One Tailor's Encounter with the Trench Coat <br />(West End Gazette, 1915)One Tailor's Encounter with the Trench Coat
(West End Gazette, 1915)
An excerpt from a British tailoring journal which explains what the garment is and is not. The illustrations show a long forgotten pattern with billows pockets and excessively long cuffs, which were intended to be gathered by wrist straps. You will also note that the trench coat is bereft of "D rings" and "gas flaps" and other fantasy elements of military-tailoring.
The World War One Trench Coat  <br />(Vanity Fair Magazine, 1918)The World War One Trench Coat
(Vanity Fair Magazine, 1918)
The fashion designers of the past ninety-four years all seem to be of one mind when it comes to the subject of the trench coat: it needs to be re-designed every four months. Years have passed, but still the garment has not reached a final state; meanwhile the rest of us only get one shot at a first impression. It is no matter whether the one who wears the trench coat is an actual trench-dweller or simply one who Tweets all day; the designers all have their opinions regarding the fluctuating number of straps and 'D' rings. There has been no end to the amount of cleverness applied to the re-treading of the garment and through the years we have been treated to doggy trench coats and lady's evening gowns cut to resemble trench coats. Yet in the dark days of 1917, when the United States entered the fray, it was not lost on those who glanced at the attached column that too many of these raincoats were already buried in the damp grave yards of France and Belgium.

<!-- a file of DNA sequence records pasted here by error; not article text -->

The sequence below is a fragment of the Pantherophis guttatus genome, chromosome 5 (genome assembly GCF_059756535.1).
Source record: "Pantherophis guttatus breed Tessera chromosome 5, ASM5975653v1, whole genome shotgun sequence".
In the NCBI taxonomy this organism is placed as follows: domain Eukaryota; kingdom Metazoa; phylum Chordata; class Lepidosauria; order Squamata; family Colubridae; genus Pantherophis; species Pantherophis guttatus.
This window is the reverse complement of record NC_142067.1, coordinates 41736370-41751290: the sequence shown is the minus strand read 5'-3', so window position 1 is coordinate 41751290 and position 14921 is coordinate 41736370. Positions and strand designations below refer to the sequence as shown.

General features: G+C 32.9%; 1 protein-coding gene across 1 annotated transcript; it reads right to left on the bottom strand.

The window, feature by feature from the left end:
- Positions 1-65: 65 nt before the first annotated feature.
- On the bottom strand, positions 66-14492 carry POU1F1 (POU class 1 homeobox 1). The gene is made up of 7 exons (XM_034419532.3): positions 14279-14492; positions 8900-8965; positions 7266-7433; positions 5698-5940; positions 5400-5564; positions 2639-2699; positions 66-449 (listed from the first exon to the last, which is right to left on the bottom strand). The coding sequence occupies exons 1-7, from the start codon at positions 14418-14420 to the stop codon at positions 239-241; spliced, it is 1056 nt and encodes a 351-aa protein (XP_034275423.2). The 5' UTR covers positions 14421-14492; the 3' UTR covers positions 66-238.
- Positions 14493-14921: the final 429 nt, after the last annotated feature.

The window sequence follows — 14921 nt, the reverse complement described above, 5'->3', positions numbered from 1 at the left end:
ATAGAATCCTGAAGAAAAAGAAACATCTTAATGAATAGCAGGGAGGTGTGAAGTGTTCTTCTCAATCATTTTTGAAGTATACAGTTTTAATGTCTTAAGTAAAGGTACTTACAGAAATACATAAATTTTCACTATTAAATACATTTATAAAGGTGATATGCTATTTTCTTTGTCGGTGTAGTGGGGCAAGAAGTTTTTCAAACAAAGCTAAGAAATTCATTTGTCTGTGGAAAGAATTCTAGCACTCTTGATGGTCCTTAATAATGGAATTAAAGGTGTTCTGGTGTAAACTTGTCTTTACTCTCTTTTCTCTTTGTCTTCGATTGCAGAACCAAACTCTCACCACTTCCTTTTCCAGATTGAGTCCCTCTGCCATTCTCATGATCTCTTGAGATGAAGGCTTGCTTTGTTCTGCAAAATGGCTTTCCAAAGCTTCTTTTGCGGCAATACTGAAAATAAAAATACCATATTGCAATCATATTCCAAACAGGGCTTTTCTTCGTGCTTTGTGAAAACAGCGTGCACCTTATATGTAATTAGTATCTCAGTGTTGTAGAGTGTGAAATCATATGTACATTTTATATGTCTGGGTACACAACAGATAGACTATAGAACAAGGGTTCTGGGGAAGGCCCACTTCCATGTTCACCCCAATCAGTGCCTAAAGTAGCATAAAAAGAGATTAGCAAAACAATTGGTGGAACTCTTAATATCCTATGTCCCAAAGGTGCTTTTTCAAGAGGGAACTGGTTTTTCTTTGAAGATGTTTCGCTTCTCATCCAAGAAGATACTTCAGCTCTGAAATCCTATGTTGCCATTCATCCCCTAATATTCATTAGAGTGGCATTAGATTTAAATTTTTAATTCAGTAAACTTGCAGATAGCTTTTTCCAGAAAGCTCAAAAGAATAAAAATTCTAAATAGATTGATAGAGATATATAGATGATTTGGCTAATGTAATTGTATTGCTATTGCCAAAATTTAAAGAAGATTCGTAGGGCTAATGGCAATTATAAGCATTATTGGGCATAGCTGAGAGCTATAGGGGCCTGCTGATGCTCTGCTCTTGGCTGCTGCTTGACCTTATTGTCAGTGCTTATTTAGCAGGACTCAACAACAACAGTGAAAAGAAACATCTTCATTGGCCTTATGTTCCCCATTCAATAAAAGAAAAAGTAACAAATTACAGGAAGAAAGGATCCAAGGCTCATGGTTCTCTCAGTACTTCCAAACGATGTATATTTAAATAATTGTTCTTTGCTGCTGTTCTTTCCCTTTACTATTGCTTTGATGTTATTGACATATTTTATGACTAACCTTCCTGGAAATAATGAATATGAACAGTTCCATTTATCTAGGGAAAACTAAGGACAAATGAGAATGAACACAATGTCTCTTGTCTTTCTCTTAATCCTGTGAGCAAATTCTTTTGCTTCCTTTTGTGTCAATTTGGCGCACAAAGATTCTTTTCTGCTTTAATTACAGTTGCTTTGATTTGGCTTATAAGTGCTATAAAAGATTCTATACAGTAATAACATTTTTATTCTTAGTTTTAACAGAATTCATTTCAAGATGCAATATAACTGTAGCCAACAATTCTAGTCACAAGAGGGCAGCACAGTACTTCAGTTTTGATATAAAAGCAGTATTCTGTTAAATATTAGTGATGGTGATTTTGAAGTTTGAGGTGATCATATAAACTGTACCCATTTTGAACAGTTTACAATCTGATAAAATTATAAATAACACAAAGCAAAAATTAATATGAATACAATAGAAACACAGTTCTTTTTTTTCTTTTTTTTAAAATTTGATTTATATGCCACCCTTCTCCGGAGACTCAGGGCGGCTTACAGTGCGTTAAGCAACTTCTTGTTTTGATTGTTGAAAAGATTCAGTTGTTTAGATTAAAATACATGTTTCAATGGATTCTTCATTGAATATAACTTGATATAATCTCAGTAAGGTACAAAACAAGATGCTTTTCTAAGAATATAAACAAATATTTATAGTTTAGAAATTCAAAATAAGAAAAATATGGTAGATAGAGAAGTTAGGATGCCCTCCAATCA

One of the First Trench Coats for U.S. Civilians <br />(Magazine Ad, 1917)One of the First Trench Coats for U.S. Civilians
(Magazine Ad, 1917)
No doubt, the fashionable minds who sat so comfortably in America, far removed from the dung and destruction of the European war, would thumb through magazines such as "Leslie's", "Collier's" or "Current History" looking for fashion's newest "thing". How pleased these fops must have been that the ink-stained photogravure boys didn't let them down! The Brothers Guiterman in Minnesota must have been numbered among these macaronis because they seemed to have been the first to begin production of a trench coat intended solely for civilian production (although it must be remembered that during the war, trench coats were a "private purchase" item, available only to officers sold only by haberdashers and privately-owned military furnishing establishments).